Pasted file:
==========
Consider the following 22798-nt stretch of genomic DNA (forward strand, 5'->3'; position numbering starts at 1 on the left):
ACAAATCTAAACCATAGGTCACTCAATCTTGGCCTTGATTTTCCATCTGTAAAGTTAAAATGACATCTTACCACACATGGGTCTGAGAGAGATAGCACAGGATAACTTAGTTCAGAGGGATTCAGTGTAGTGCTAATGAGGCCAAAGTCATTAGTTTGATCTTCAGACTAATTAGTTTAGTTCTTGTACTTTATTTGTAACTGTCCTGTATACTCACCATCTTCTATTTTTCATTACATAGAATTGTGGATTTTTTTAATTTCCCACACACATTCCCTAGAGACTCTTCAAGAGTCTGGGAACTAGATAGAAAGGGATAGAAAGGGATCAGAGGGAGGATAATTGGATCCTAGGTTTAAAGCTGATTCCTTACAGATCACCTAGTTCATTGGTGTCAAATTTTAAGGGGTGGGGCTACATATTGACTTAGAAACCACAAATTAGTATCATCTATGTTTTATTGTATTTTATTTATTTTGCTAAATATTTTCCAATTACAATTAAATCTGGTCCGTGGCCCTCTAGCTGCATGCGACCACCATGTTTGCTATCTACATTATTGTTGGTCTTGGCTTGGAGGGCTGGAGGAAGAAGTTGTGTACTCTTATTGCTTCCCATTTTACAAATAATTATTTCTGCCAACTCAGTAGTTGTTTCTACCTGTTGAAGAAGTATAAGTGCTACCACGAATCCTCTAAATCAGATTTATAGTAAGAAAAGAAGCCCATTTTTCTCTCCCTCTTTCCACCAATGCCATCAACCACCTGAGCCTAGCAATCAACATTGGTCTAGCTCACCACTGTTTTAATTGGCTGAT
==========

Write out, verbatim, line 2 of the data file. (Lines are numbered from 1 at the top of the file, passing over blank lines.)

ACAAATCTAAACCATAGGTCACTCAATCTTGGCCTTGATTTTCCATCTGTAAAGTTAAAATGACATCTTACCACACATGGGTCTGAGAGAGATAGCACAGGATAACTTAGTTCAGAGGGATTCAGTGTAGTGCTAATGAGGCCAAAGTCATTAGTTTGATCTTCAGACTAATTAGTTTAGTTCTTGTACTTTATTTGTAACTGTCCTGTATACTCACCATCTTCTATTTTTCATTACATAGAATTGTGGATTTTTTTAATTTCCCACACACATTCCCTAGAGACTCTTCAAGAGTCTGGGAACTAGATAGAAAGGGATAGAAAGGGATCAGAGGGAGGATAATTGGATCCTAGGTTTAAAGCTGATTCCTTACAGATCACCTAGTTCATTGGTGTCAAATTTTAAGGGGTGGGGCTACATATTGACTTAGAAACCACAAATTAGTATCATCTATGTTTTATTGTATTTTATTTATTTTGCTAAATATTTTCCAATTACAATTAAATCTGGTCCGTGGCCCTCTAGCTGCATGCGACCACCATGTTTGCTATCTACATTATTGTTGGTCTTGGCTTGGAGGGCTGGAGGAAGAAGTTGTGTACTCTTATTGCTTCCCATTTTACAAATAATTATTTCTGCCAACTCAGTAGTTGTTTCTACCTGTTGAAGAAGTATAAGTGCTACCACGAATCCTCTAAATCAGATTTATAGTAAGAAAAGAAGCCCATTTTTCTCTCCCTCTTTCCACCAATGCCATCAACCACCTGAGCCTAGCAATCAACATTGGTCTAGCTCACCACTGTTTTAATTGGCTGAT